Access to Seeds Index 2019 - Western and Central Africa

Measurement Area e
Seed Production

Seed production activities are concentrated in a few countries in Western and Central Africa, and the extent to which smallholder farmers are involved in these activities is limited. Development of quality management systems in seed production is a major area for improvement for companies headquartered in the region.

Value Seeds outperforms it peers in this measurement area by demonstrating a commitment to and engaging with local players in the index region, thereby contributing to seed sector advancement. Maslaha Seeds takes the second spot for its commitment to and involvement of smallholders in production. Premier Seed’s commitment to seed production and its involvement with local players in their activities puts it in third place.

Companies in the middle of the ranking also demonstrate strong collaboration with local players. However, developing and monitoring labor standards as well as implementing quality management systems are major areas for improvement for these companies.

Companies at the bottom of the ranking lack a commitment to seed production in index countries and are not transparent about their seed production activities.

Main Findings

This measurement area evaluates local seed production activities in index countries, through which companies can increase the availability of quality seed while advancing the local seed sector.

Companies report seed production in only half of the index countries; smallholder farmer involvement is limited

Seed production activities in the region are concentrated in Nigeria (six companies) followed by Burkina Faso (five), Senegal (four) and Mali (three). However, smallholder farmer involvement in these activities is limited. Seven regional companies involve a total of around 7,500 smallholder farmers in seed production.

All regionally headquartered companies have seed production activities in their home country, including Faso Kaba, Maslaha Seeds, Premier Seed and Value Seeds. They also have a commitment to produce seed locally.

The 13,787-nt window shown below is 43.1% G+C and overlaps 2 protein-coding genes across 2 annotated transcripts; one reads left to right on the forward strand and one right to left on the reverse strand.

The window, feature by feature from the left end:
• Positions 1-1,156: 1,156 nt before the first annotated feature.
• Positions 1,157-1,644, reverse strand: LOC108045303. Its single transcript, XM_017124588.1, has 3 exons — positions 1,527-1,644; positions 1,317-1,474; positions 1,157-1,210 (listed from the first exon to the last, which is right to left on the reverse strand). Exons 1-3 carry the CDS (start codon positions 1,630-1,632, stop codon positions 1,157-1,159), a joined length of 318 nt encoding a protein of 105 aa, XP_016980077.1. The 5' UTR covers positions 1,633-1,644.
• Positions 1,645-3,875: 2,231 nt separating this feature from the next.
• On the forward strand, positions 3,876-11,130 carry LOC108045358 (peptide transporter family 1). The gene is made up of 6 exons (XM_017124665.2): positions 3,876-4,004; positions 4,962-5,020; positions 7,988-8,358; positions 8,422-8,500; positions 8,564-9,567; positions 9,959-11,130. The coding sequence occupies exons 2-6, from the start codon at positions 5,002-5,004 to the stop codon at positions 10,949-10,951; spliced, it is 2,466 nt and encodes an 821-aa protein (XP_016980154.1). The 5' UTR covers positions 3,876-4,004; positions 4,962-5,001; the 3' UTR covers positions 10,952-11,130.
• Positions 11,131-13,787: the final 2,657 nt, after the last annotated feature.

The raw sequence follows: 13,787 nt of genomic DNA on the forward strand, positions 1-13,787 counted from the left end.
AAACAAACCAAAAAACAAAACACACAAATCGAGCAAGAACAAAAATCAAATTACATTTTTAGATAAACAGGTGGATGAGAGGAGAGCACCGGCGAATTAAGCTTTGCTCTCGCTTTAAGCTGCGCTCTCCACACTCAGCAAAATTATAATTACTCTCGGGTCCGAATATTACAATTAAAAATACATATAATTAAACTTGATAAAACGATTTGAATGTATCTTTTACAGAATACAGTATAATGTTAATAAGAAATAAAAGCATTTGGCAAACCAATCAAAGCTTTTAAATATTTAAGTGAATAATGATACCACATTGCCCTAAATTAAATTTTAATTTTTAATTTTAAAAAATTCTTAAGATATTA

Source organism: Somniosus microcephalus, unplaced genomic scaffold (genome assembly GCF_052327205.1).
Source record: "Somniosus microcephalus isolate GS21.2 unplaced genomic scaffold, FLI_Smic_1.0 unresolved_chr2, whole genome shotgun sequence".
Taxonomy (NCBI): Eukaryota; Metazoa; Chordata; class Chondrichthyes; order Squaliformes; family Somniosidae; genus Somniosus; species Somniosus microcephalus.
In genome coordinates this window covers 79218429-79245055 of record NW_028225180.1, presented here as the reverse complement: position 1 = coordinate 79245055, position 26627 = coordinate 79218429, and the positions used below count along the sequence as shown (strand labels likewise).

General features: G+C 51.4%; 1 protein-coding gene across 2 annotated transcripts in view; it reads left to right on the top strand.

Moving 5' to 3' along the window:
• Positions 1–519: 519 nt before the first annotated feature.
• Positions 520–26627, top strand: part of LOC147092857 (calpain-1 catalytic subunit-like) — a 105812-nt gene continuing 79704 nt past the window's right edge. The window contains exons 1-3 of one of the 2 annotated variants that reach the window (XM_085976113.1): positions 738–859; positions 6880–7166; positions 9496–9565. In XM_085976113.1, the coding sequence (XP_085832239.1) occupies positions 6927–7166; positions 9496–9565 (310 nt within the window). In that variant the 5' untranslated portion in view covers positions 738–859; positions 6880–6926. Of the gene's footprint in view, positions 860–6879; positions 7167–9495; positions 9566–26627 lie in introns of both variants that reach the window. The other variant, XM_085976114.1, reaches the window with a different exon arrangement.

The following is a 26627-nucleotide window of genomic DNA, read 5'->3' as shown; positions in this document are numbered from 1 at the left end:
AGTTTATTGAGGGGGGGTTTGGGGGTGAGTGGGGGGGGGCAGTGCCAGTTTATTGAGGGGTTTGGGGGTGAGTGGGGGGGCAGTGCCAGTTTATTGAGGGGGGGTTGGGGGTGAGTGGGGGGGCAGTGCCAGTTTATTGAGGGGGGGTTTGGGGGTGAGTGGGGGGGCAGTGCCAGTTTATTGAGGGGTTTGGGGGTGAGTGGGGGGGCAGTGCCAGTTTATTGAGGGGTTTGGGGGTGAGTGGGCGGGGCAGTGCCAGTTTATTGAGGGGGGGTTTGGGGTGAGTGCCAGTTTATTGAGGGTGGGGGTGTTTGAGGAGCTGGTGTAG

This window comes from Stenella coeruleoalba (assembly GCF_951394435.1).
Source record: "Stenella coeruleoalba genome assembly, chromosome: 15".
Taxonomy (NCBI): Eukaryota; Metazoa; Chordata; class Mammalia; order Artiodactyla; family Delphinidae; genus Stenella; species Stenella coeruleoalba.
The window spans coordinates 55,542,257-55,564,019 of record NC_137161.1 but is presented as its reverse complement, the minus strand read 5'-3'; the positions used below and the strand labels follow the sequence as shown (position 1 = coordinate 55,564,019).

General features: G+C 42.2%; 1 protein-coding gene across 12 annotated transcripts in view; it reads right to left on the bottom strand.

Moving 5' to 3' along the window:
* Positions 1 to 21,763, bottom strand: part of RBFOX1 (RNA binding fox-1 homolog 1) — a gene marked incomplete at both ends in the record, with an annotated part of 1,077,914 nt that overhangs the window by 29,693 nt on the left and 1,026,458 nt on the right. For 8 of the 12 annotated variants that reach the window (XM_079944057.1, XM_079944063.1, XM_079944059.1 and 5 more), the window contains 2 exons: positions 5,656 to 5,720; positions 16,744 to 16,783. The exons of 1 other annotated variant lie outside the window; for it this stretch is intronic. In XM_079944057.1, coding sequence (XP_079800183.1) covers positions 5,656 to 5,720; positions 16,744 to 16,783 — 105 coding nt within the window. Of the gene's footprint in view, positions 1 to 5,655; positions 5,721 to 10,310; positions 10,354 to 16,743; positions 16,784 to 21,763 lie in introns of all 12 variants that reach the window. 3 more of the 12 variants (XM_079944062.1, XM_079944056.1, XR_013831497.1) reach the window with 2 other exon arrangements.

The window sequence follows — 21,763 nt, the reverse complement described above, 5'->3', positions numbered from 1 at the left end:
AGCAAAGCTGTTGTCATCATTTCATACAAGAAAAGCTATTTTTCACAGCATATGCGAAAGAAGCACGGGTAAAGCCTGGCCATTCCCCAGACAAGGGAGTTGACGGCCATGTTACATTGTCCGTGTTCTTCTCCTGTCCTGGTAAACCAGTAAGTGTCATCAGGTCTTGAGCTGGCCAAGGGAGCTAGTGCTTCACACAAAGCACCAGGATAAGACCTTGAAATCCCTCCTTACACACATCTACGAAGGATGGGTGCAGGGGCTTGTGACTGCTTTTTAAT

Global companies Corteva Agriscience, East-West Seed and Syngenta do not report having any seed production locations in the region. Monsanto reports producing maize seed in Burkina Faso. Seed Co and Technisem have four seed production locations each in Western and Central Africa, and both the companies report to involve smallholder farmers in only two of these countries.

No seed production activities were reported in Central African Republic, Chad, Republic of the Congo, Democratic Republic of the Congo, Equatorial Guinea, Gabon, Guinea, Guinea-Bissau, Liberia, Mauritania, Togo, Sierra Leone or The Gambia.

The majority of index companies collaborate with cooperatives and other local players on seed production activities

While seven companies have a commitment to produce seed in the region, more than half collaborate with local players such as outgrowers and cooperatives on these activities. Companies including BILOHF, Da-Allgreen Seeds, Heritage Seeds, Maslaha Seeds and Premier Seed report working with outgrowers. Premier Seed states that it has organized its outgrower scheme to produce certified seed for all its marketed crops by regularly holding meetings before the growing season. Further, the company reports that it provides technical services to the growers, and to ensure the quality of the seed, the production is carried out under strict supervision. GAWAL, Seed Co, Technisem and NAFASO report working with cooperatives to produce seed.

Value Seeds states that it collaborates with smallholder farmers as well as large-scale farms, local seed companies and farmer organizations on seed multiplication and production. Although most companies have established a network of local producers for their seed production activities, Tropicasem reports that in addition to collaborating with local players, a large proportion of its seed production is carried out by its own seed farms in the region.

Despite 19 companies reportedly producing seed in the region, development and monitoring of labor standards in seed production is an area for improvement for the large majority of the companies. Companies could improve their performance by introducing formal labor and social standards as well as monitoring systems to track compliance within their own operations as well as in their supply chains.

Rigorous quality management systems are lacking

Companies headquartered in the region such as Da-Allgreen Seeds, Faso Kaba, Heritage Seeds, Premier Seed, Maslaha Seeds and Value Seeds indicate that quality control of their seed production is carried out by national certification agencies. A few companies such as Premier Seed and Maslaha Seeds also report having internal quality control laboratories. In general, however, the extent to which the seed produced is subjected to a quality management system and whether this aligns with international standards is unclear.

Technisem reports that it has a seed lab that is a member of the International Seed Testing Association. Similar to its Novalliance partner Tropicasem, it further states that technicians regularly visit the producers during the various phases of production to ensure seed quality before shipment.

Companies are encouraged to be more transparent about seed production quality assurance mechanisms in the region and introduce further quality management systems, subjecting seed to rigorous tests, measures and procedures in line with international certification standards, to ensure consistent quality throughout the production process.